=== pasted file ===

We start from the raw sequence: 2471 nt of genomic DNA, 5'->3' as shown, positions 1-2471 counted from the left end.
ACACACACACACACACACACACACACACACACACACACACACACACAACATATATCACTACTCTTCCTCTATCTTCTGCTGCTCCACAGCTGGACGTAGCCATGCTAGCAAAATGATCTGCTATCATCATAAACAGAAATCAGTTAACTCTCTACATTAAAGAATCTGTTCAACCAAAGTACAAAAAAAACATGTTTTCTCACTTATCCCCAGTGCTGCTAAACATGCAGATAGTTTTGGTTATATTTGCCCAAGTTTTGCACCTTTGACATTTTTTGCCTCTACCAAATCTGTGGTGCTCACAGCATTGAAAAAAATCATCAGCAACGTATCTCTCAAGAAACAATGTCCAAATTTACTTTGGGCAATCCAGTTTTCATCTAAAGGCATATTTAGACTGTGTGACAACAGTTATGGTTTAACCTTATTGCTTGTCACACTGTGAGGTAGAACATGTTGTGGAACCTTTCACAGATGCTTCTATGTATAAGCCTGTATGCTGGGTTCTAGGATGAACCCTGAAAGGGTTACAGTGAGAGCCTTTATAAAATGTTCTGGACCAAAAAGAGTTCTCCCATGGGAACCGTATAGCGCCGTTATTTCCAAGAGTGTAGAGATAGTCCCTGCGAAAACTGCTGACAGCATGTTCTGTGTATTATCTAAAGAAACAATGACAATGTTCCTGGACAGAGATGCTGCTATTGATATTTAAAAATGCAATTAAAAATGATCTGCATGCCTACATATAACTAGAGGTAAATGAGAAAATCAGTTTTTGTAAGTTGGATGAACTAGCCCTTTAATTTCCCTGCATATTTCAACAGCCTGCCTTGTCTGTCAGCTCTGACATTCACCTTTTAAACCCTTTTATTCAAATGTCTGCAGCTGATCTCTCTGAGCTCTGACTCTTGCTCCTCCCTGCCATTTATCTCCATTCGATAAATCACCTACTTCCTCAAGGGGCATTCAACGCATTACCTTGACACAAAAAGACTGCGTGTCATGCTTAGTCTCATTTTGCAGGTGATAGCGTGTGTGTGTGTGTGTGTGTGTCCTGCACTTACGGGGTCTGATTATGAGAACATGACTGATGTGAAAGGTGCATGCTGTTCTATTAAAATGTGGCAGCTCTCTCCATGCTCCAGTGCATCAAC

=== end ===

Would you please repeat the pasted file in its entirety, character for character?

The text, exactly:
We start from the raw sequence: 2471 nt of genomic DNA, 5'->3' as shown, positions 1-2471 counted from the left end.
ACACACACACACACACACACACACACACACACACACACACACACACAACATATATCACTACTCTTCCTCTATCTTCTGCTGCTCCACAGCTGGACGTAGCCATGCTAGCAAAATGATCTGCTATCATCATAAACAGAAATCAGTTAACTCTCTACATTAAAGAATCTGTTCAACCAAAGTACAAAAAAAACATGTTTTCTCACTTATCCCCAGTGCTGCTAAACATGCAGATAGTTTTGGTTATATTTGCCCAAGTTTTGCACCTTTGACATTTTTTGCCTCTACCAAATCTGTGGTGCTCACAGCATTGAAAAAAATCATCAGCAACGTATCTCTCAAGAAACAATGTCCAAATTTACTTTGGGCAATCCAGTTTTCATCTAAAGGCATATTTAGACTGTGTGACAACAGTTATGGTTTAACCTTATTGCTTGTCACACTGTGAGGTAGAACATGTTGTGGAACCTTTCACAGATGCTTCTATGTATAAGCCTGTATGCTGGGTTCTAGGATGAACCCTGAAAGGGTTACAGTGAGAGCCTTTATAAAATGTTCTGGACCAAAAAGAGTTCTCCCATGGGAACCGTATAGCGCCGTTATTTCCAAGAGTGTAGAGATAGTCCCTGCGAAAACTGCTGACAGCATGTTCTGTGTATTATCTAAAGAAACAATGACAATGTTCCTGGACAGAGATGCTGCTATTGATATTTAAAAATGCAATTAAAAATGATCTGCATGCCTACATATAACTAGAGGTAAATGAGAAAATCAGTTTTTGTAAGTTGGATGAACTAGCCCTTTAATTTCCCTGCATATTTCAACAGCCTGCCTTGTCTGTCAGCTCTGACATTCACCTTTTAAACCCTTTTATTCAAATGTCTGCAGCTGATCTCTCTGAGCTCTGACTCTTGCTCCTCCCTGCCATTTATCTCCATTCGATAAATCACCTACTTCCTCAAGGGGCATTCAACGCATTACCTTGACACAAAAAGACTGCGTGTCATGCTTAGTCTCATTTTGCAGGTGATAGCGTGTGTGTGTGTGTGTGTGTGTCCTGCACTTACGGGGTCTGATTATGAGAACATGACTGATGTGAAAGGTGCATGCTGTTCTATTAAAATGTGGCAGCTCTCTCCATGCTCCAGTGCATCAAC